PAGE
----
Greenwood was strictly segregated from the rest of the city, but still it flourished. It was home to black lawyers, business owners, and doctors — including Dr. A.C. Jackson, who was considered the most skilled black surgeon in America and had a net worth of $100,000.
Dr. Jackson was killed on the night of May 31st, 1921, along with hundreds of black Tulsans. Thirty-five blocks of Greenwood were razed that night. 1,256 homes and 191 businesses were destroyed. 10,000 black people were left homeless.
By morning, Black Wall Street had been reduced to rubble.
“Black success was an intolerable affront to the social order of white supremacy,” writes Hirsch, “so taking their possessions not only stripped Blacks of their material status, but also tipped the social scales back to their proper alignment.” In Tulsa today, as elsewhere, that alignment remains strikingly unequal.
This is still an issue we see today. The complaint many white Americans have about NFL players like Colin Kaepernick kneeling during the national anthem is that they are wealthy while many white Americans struggle economically. Black Americans who do rise to the top of the economic ladder should be so grateful to be allowed the wealth they’ve historically been banned from accumulating (the Tulsa massacre was within the past 100 years) that they should keep their mouths shut about any injustices they see.
Without examining this aspect of American history, it’s difficult to see how badly white supremacy hurts our nation as a whole.
Take Tulsa for example, what would’ve happened had Greenwood been allowed to flourish to this day? Tulsa would be a much wealthier city overall. Eventually, as segregation was worn down, even jobs for white residents would’ve been created from such an economic boom.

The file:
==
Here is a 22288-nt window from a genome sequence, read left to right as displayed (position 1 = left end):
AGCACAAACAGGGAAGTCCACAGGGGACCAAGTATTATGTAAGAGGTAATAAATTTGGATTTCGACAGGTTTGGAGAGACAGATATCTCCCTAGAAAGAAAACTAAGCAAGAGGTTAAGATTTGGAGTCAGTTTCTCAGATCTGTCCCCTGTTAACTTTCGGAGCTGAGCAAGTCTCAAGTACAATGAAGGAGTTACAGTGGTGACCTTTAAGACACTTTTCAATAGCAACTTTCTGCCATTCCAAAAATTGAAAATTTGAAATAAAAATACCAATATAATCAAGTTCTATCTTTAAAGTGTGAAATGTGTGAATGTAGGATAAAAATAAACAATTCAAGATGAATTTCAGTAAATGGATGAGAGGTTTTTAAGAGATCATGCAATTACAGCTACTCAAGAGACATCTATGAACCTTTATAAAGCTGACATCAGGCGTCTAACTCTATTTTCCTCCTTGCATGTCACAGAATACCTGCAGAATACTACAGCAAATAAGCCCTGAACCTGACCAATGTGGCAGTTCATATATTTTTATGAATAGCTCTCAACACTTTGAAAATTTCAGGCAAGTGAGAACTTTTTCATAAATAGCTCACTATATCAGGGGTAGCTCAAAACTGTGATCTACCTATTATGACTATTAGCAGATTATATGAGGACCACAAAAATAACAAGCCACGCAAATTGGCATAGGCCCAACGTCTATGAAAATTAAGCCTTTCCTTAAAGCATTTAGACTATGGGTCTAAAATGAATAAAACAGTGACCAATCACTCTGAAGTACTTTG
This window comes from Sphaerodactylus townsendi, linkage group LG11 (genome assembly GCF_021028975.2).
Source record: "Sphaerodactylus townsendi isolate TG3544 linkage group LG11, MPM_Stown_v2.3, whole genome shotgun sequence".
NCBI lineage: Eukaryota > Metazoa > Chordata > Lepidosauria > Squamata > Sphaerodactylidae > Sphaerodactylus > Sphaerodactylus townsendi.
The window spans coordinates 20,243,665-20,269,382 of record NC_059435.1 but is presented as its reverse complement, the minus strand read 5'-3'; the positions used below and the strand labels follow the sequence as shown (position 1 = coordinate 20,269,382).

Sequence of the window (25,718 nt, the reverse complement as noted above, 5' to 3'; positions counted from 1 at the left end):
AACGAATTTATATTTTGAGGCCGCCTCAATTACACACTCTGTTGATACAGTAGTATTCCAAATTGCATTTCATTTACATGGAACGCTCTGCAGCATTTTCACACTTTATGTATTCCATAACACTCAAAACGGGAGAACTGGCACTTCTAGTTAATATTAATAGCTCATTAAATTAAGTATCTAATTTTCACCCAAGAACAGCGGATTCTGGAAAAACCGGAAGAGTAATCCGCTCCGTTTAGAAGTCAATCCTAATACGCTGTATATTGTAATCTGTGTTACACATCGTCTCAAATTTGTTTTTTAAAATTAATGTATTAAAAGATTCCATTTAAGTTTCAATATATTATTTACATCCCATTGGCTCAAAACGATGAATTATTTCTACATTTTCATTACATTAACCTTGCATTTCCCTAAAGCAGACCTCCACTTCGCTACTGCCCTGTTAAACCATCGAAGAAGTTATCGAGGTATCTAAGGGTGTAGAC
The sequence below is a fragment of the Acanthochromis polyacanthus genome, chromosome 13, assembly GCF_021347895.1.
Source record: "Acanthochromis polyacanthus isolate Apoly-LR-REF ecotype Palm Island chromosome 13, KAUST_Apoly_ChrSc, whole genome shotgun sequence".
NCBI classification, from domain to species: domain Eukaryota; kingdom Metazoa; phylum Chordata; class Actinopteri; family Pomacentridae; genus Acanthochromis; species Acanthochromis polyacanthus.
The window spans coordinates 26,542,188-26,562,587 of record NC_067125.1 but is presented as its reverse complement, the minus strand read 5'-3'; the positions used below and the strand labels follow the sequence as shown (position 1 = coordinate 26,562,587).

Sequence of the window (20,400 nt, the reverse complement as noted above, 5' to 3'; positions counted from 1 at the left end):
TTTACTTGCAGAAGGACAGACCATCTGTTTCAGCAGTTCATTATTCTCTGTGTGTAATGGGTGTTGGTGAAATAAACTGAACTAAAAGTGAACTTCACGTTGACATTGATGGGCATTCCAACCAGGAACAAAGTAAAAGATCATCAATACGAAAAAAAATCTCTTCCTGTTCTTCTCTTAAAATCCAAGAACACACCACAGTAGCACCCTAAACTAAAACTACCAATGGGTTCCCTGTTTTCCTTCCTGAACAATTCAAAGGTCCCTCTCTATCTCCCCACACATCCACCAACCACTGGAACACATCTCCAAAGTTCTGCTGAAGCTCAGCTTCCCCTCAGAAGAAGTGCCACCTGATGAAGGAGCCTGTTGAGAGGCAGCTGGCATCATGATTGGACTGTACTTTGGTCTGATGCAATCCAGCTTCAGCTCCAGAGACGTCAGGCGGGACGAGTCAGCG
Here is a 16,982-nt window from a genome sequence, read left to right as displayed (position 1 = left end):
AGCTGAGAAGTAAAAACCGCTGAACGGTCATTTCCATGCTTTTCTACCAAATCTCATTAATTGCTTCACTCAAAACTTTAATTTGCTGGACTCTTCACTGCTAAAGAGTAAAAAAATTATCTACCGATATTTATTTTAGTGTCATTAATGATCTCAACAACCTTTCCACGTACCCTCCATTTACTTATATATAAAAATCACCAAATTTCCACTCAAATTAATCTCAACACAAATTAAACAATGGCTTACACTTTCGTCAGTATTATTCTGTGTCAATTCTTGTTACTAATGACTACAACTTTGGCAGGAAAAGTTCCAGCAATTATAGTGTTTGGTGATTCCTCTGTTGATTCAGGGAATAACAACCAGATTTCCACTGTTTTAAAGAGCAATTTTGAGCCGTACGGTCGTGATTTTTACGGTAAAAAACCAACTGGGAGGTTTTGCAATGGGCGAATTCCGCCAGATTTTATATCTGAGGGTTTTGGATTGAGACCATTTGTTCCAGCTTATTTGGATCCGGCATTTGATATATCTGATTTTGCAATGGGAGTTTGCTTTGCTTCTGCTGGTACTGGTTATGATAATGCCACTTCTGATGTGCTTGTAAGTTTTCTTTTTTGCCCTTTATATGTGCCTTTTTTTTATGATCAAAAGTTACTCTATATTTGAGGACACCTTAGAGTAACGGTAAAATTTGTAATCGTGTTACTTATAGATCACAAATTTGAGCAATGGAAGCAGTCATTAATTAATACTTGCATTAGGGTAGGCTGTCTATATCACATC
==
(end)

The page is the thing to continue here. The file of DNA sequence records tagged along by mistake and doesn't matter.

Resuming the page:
The destruction of the city’s wealth did not enrich any white residents except possibly white-owned businesses who wouldn’t have wanted to compete with black-owned businesses.
Throughout American history, the implicit logic given by wealthy white Americans to impoverished white Americans, especially in the South, was basically, don’t complain about your lot in life. Just be thankful you’re white. It taps into the deeply human propensity for comparison and how we often care more about where we sit relative to others than where we sit in absolute terms.
So when white people who are struggling economically see successful black Americans, it can make them feel like they have nothing. Like their lot in life just dropped significantly even if it didn’t change at all. This causes them to focus on destroying American wealth rather than creating it.
You can’t fight to keep large segments of America in poverty while concurrently raising your own economic station.
A rising tide lifts all boats. A falling tide lowers them.
You can’t pull yourself up by your own bootstraps when you spend all your energy trying to prevent others from acquiring boots.
Instead, white Americans should study and learn from black history. It’s amazing that time and time again black Americans continue to work from nothing and rebuild, no matter the obstacles.